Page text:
• Ebo Keyserling, 1884 — Asia, North America, Argentina
  • Eminella Özdikmen, 2007 — Argentina
  • Fageia Mello-Leitão, 1929 — Brazil
  • Gephyrellula Strand, 1932 — Brazil
  • Gephyrina Simon, 1895 — South America, Saint Vincent and the Grenadines
  • Gephyrota Strand, 1932 — Asia, Africa, Australia
  • Halodromus Muster, 2009 — Spain, Asia, Africa
  • Hirriusa Strand, 1932 — Namibia, South Africa
  • Metacleocnemis Mello-Leitão, 1929 — Brazil
  • Pagiopalus Simon, 1900 — Hawaii
  • Paracleocnemis Schiapelli & Gerschman, 1942 — Argentina
  • Pedinopistha Karsch, 1880 — Hawaii
  • Petrichus Simon, 1886 — South America
  • Philodromops Mello-Leitão, 1943 — Brazil
  • Philodromus Walckenaer, 1826 — North America, Asia, Africa, Oceania, Europe, Caribbean, Central America, Venezuela
  • Procleocnemis Mello-Leitão, 1929 — Brazil
  • Psellonus Simon, 1897 — India
  • Pseudopsellonus Balogh, 1936 — Papua New Guinea
  • Pulchellodromus Wunderlich, 2012 — Algeria, Europe, Asia
  • Rhysodromus Schick, 1965 — Asia, North America
  • Suemus Simon, 1895 — Sierra Leone, Vietnam, South Africa
  • Thanatus C. L. Koch, 1837 — Africa, Asia, North America, Europe, South America
  • Tibellus Simon, 1875 — North America, Asia, Africa, South America, Cuba, Italy, Australia
  • Tibitanus Simon, 1907 — Namibia, Guinea-Bissau, Guinea
  • Titanebo Gertsch, 1933 — United States, Mexico
  • Vacchellia Caporiacco, 1935 — Karakorum

incertae sedis

See also

References

  1. ^ Thorell, T. (1870). "On European spiders". Nova Acta Regiae Societatis Scientiarum Upsaliensis. 3 (7): 109–242.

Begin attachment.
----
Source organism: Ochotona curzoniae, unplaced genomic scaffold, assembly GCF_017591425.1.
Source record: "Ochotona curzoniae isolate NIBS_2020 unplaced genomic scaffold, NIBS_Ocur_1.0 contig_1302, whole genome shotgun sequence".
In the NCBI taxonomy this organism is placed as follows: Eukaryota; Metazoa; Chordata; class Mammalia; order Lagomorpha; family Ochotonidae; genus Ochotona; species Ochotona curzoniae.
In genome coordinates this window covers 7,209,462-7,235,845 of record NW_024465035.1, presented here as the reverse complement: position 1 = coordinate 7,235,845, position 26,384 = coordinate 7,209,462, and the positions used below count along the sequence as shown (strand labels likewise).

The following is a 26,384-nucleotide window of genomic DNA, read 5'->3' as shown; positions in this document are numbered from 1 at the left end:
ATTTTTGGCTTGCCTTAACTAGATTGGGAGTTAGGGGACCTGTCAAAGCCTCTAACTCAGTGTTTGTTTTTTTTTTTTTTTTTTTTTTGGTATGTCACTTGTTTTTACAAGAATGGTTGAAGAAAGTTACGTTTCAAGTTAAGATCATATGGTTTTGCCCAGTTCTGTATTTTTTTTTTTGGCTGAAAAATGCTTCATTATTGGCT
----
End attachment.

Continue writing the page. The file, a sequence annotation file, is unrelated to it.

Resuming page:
2. ^ Homann, H. (1975). "Die Stellung der Thomisidae und der Philodromidae im System der Araneae (Chelicerata, Arachnida)". Zeitschrift für Morphologie der Tiere. 80 (3): 181–202. doi:10.1007/BF00285652.
  3. ^ a b "Family: Philodromidae Thorell, 1870". World Spider Catalog. Natural History Museum Bern. Retrieved 2019-04-23.
  4. ^ Kulczyński, W. (1903). "Aranearum et Opilionum species in insula Creta a comite Dre Carolo Attems collectae". Bulletin International de l'Academie des Sciences de Cracovie. 1903: 50.

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Philodromidae: Brief Summary

provided by wikipedia EN

Philodromidae, also known as philodromid crab spiders and running crab spiders, is a family of araneomorph spiders first described by Tord Tamerlan Teodor Thorell in 1870. It contains over 600 species in thirty genera. Most are dull colored- brown, gray, yellowish or mottled with a leaf-like cardiac mark on the anterior dorsal abdomen, and seldom reach above 10 millimetres (0.39 in) long. None of the species build webs, but they do use silk for draglines and egg sacs.

It is superficially similar to the "true" crab spiders, but these families are not as closely related as previously thought. Philodromids tend to have few true setae (hairs or spines) on their bodies and lack the congruent eye tubercles of some crab spiders. Their second legs are usually the longer of the four pairs of walking legs. It is most evident in Ebo, where the second pair of legs are twice as long as the first pair in some species.

The most common genus is Philodromus which is widespread, similar to Ebo. Other common genera include the elongate grass-dwelling Tibellus and the widespread Thanatus, which includes the house crab spider that commonly captures flies on and in buildings.